Motley Moose – Archive

Since 2008 – Progress Through Politics

Fargo ~ diary in progress…more to come?

Not the movie. Right now the city of Fargo is in trouble. They have currently exceeded all historic levels of flooding and the Red River has not yet crested. I have been watching the situation all week. Big Ed Schultz clued me in last week when he announced that Fargo could be completely flooded by this week’s end.

He may well be right. Currently the dikes are holding, but 150 homes just needed to be evacuated this morning. A dike started leaking, and to protect lives, residents were told to leave. If I was living there now, I am certain that I would be on dike watch. It is an extremely important job. As is sandbagging and laying sandbags and making food for volunteers and…so on.

The crest predictions have been updated (up) several times and Fargo and her residents are struggling to keep ahead of the mighty Red River of the North. My thoughts are with them now; as these next few days will be very exhausting, traumatic and frightening. And quite possibly devastatingly in every possible way.

I know. I went through the very same thing twelve years ago in Grand Forks, North Dakota. Our house was very close to the river, but stood on some of the highest ground in the area, at 52 feet. We were one of the few areas that had never flooded since the city was built. Even so, we did purchase flood insurance a couple of months earlier. There was just so much snow that year.

We did know we would need to empty the basement, and we even began to worry about the main level in the days leading up to the levies breaking. We were certain that we still had days before the real trouble would begin and never really imagined that we would need to leave our house. On Friday April 18, 1997, we had planned for friends to come over and empty out the basement. We had gotten a couple of rotisserie chickens, potato salad etc; cause you feed peeps that help you in North Dakota.

At 4:00 am that morning the National Guard pounded on our door, telling us the dike has broken and we were being forcibly evacuated. We did have the Trooper and my Ranger all packed up already, so we loaded up all of our pets and checked into a motel on the edge of town. We spent a night there and were able to get back into our house to retrieve a few precious items. We waded in through streets of knee deep water and took out pictures and anything else we could carry.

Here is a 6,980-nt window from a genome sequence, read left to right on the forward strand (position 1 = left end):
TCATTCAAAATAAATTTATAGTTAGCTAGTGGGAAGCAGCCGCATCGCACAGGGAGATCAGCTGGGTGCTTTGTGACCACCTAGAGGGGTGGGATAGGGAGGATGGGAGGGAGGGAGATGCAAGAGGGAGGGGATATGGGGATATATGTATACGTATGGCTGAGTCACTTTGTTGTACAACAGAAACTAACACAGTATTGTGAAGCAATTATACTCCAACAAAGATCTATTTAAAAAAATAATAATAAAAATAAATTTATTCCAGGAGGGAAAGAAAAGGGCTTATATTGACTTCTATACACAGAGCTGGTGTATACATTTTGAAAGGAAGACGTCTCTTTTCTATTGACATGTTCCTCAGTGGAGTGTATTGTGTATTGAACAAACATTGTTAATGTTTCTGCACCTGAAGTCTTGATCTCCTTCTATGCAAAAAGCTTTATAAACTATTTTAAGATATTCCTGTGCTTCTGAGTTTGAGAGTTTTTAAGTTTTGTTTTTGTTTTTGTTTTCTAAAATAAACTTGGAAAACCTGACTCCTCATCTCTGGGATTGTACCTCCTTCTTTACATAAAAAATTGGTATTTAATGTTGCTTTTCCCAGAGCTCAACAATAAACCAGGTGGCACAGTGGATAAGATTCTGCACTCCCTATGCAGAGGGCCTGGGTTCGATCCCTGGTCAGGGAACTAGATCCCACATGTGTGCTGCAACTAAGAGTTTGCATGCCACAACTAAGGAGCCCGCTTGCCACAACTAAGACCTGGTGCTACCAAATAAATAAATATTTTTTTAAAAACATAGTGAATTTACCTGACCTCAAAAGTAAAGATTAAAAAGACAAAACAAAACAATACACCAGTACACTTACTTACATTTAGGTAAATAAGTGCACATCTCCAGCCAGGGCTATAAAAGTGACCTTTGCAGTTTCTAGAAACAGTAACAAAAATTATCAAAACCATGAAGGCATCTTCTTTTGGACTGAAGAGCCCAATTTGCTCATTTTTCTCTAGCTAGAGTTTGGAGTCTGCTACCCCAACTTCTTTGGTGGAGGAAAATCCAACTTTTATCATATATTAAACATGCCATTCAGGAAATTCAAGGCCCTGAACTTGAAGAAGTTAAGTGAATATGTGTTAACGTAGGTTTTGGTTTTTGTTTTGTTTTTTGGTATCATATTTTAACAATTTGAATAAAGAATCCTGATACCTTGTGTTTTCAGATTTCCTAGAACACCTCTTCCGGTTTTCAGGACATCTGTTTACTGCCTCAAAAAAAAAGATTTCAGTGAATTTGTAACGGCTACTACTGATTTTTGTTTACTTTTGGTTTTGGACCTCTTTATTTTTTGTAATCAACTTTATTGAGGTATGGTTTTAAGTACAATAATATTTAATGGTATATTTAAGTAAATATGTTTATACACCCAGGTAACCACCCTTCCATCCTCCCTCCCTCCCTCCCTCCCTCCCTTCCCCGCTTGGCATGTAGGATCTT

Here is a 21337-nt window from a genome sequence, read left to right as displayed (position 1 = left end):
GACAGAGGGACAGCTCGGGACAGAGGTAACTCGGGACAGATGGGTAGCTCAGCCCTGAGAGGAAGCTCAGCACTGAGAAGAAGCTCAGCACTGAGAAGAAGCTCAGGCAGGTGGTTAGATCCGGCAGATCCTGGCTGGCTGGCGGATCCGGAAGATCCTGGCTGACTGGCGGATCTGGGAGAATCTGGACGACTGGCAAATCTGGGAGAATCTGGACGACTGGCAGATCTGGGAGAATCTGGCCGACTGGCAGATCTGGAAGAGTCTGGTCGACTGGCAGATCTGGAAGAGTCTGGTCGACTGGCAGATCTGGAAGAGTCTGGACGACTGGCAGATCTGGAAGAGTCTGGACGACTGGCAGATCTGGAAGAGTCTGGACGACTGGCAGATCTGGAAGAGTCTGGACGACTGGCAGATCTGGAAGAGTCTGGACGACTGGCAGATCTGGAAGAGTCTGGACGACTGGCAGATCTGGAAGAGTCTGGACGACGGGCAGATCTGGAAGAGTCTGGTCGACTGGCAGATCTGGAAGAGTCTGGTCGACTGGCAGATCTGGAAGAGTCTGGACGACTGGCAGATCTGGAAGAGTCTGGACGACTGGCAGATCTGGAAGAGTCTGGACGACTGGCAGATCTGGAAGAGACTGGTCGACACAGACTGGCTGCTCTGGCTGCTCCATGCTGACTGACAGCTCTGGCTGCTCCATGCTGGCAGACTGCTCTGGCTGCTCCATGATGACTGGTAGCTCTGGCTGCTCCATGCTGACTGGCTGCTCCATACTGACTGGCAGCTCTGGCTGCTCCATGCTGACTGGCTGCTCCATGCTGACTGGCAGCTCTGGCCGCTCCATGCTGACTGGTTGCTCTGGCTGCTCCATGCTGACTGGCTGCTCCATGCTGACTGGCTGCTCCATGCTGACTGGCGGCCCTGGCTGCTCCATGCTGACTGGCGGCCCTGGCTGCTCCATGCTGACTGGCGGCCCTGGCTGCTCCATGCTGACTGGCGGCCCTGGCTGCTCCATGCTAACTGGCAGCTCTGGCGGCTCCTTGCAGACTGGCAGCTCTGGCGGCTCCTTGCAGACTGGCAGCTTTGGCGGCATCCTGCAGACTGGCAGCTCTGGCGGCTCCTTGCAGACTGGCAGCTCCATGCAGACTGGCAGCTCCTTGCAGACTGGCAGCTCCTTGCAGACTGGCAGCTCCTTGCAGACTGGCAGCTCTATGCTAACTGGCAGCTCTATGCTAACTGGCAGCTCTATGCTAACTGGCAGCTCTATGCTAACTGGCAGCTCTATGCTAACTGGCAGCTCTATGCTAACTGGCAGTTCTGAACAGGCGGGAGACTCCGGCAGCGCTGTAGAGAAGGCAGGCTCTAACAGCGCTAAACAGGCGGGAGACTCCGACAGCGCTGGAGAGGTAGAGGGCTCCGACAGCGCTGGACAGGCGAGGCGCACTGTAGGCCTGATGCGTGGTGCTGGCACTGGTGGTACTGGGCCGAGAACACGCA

By this time we could not be certain that the river would not take our home. In fact, in ways large and small, the flood took almost all of the homes in Grand Forks that spring. The river crested over 54 feet and approximately  90% of the homes received some sort of flooding. Over 50,000 people had to evacuate. The day after we were evacuated from our home, we were evacuated from our motel. Everyone was leaving town.

From there we stayed in Northwood for a few days and nights. It was there we watched the city burn. That was one of the more amazing things I have ever witnessed. The town I had primarily lived in since I was 17 years old, was completely flooded and now it’s downtown was on fire. It was inconceivable, and yet I was watching it on WDAZ and CNN.

When it became apparent that we would not be able to return to our home for weeks or more, we went to stay at my ex partner’s mothers house. Her mother was in Texas and it seemed perfect. Until the ex mother-in-law suddenly came home. I then decided it would be best to stay with my parents in Colorado. After being away from home for a couple of weeks, I began to head back to North Dakota. I stayed with a friend in Lincoln, Nebraska for a few days, and she followed me back to North Dakota. Kelly helped us a great deal that spring and I will always be grateful for that.

All of this in the days before cell phones (at least for us). Bonnie got home before me and we had to wait and register to get back to our home. As I said, we were very lucky. The flood reached over 54 feet. We had overland flooding in our basement but the house is a couple of feet above the ground so nothing touched the main levels. The water was a few inches below the subfloor, leaving watermarks on the joists. It shifted the house and caused extensive damage to the foundation and house. And we lost everything in the basement. Most homes have basements in Grand Forks and are used as living space. We were no exception.

I hope to finish this later. It is kind of hard to continue right now as I am worn out. I guess this may be a diary in progress…more to come?


  1. Photobucket

    And not warming up.  

    Which can lead to scenes like this one, from Badger, Newfoundland, Canada a few years ago:

    I met a bunch of snowboarder guys from Fargo when I was out in Colorado in February.  Good luck, Fargo dudes.

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